CALLER: And I don't have a big enough head to think you did it because of me -- because I did send an e-mail earlier when you first started selling tea -- but I have looked for ages in every convenience store and every grocery store I can find for plain tea.
RUSH: And you like ours. Everybody does. What can I say?
RUSH: This guy called... Oops! I just knocked a bottle of Plane 'Ol Tea on the floor trying to reach for it. The guy called and I was hoping that he would get to it quicker because time was running down. But he wanted to talk about how much he loved the Plane 'Ol Tea. It's kind of a crime to call it "plain" tea because it's so good, because it's unsweetened. I have to tell you, we started Two If By Tea with regular sweetened tea and diet, and raspberry and diet. And then we had other flavors.
And the moment that we introduced the product, we started hearing requests from people for plain, unsweetened tea. And I pooh-poohed it. I said, "Ah, if people want unsweetened tea, they can make it themselves. That takes no art, but people can't do their own raspberry tea. They can't do their own peach, blueberry, or what have you." And yet the requests kept pouring in for just plain, unsweetened tea. So we finally said... Actually Kathryn finally said, "Look, we're gonna have to do this. The demand is overwhelming," and it was.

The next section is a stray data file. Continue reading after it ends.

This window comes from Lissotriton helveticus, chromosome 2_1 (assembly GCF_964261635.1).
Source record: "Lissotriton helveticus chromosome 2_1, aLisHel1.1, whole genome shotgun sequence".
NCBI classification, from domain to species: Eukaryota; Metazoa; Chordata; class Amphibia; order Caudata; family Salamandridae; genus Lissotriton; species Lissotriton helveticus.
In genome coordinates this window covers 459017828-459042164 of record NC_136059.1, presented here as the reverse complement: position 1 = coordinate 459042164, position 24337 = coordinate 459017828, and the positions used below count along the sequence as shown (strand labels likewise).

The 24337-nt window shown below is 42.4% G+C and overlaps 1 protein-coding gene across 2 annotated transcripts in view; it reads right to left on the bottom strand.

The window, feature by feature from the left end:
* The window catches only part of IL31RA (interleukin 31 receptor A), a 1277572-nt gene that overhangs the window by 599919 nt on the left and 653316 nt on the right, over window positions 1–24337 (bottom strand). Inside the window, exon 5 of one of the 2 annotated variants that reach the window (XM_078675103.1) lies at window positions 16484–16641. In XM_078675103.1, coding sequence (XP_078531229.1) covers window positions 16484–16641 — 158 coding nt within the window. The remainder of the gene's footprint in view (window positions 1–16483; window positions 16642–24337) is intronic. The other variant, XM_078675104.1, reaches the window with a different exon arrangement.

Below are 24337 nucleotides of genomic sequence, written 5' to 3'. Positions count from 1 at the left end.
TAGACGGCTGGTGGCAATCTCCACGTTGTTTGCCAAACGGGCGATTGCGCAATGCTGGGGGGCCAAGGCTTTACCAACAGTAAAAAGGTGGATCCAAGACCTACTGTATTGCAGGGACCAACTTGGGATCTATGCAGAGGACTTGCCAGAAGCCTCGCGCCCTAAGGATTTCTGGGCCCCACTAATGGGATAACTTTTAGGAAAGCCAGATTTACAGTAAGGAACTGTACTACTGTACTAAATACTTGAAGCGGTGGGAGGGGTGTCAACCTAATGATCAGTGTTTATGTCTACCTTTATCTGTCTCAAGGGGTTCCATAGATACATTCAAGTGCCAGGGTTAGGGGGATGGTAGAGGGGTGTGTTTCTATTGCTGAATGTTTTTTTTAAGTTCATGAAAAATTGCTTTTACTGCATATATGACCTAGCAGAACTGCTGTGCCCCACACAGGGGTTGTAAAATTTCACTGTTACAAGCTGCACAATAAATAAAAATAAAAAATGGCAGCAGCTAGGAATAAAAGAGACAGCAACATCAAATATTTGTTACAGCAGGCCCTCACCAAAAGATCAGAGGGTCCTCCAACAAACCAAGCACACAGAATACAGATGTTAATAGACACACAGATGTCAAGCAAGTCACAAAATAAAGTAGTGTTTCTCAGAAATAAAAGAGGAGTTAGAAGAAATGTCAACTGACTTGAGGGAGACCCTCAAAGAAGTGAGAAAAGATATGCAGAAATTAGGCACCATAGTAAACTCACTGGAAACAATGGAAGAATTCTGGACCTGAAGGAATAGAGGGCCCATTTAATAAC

So we introduced the plain, unsweetened tea a month or two ago, and it is going like gangbusters. And I admit to being totally surprised. It's like we don't offer lemon. I mean, if you want lemon in your tea, go grab a lemon, slice it, and squeeze it in there. You don't need me for that. But you do need me if you want great blueberry tea. You don't need me for unsweetened tea. But it's going gangbusters. And I have to admit, I'm a marketing pro, a marketing expert, but I missed this one.
If it hadn't been for Kathryn insisting, I woulda said, "Nah, nah, nah," because I viewed it as anecdotal, not scientific. We weren't doing professional research to show what kind of demand there might be for unsweetened tea. We're just going by instinct, and my instinct was, "Yeah, we're hearing it from some people but it's by no means a majority of our buying public." It turns out that I was wrong, and this stuff is loved and adored by people.
So I wanted to thank the guy for his nice words.